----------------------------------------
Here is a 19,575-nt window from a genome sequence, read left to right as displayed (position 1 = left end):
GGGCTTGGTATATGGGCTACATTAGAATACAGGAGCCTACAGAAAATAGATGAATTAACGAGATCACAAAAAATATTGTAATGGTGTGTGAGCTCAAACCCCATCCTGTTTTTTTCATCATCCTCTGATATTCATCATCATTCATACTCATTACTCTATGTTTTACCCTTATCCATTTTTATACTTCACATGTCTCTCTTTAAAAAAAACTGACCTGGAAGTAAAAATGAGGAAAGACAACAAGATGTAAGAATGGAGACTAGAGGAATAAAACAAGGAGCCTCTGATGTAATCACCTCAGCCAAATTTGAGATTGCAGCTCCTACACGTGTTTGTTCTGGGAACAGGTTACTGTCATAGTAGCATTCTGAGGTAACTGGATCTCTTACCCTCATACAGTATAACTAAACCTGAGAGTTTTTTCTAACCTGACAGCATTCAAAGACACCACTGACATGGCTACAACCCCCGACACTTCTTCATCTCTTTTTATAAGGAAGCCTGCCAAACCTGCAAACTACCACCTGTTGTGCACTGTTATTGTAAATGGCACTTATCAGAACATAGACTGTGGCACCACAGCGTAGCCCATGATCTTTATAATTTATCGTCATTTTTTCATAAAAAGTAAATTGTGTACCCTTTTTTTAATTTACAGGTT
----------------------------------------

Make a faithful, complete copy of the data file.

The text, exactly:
Here is a 19,575-nt window from a genome sequence, read left to right as displayed (position 1 = left end):
GGGCTTGGTATATGGGCTACATTAGAATACAGGAGCCTACAGAAAATAGATGAATTAACGAGATCACAAAAAATATTGTAATGGTGTGTGAGCTCAAACCCCATCCTGTTTTTTTCATCATCCTCTGATATTCATCATCATTCATACTCATTACTCTATGTTTTACCCTTATCCATTTTTATACTTCACATGTCTCTCTTTAAAAAAAACTGACCTGGAAGTAAAAATGAGGAAAGACAACAAGATGTAAGAATGGAGACTAGAGGAATAAAACAAGGAGCCTCTGATGTAATCACCTCAGCCAAATTTGAGATTGCAGCTCCTACACGTGTTTGTTCTGGGAACAGGTTACTGTCATAGTAGCATTCTGAGGTAACTGGATCTCTTACCCTCATACAGTATAACTAAACCTGAGAGTTTTTTCTAACCTGACAGCATTCAAAGACACCACTGACATGGCTACAACCCCCGACACTTCTTCATCTCTTTTTATAAGGAAGCCTGCCAAACCTGCAAACTACCACCTGTTGTGCACTGTTATTGTAAATGGCACTTATCAGAACATAGACTGTGGCACCACAGCGTAGCCCATGATCTTTATAATTTATCGTCATTTTTTCATAAAAAGTAAATTGTGTACCCTTTTTTTAATTTACAGGTT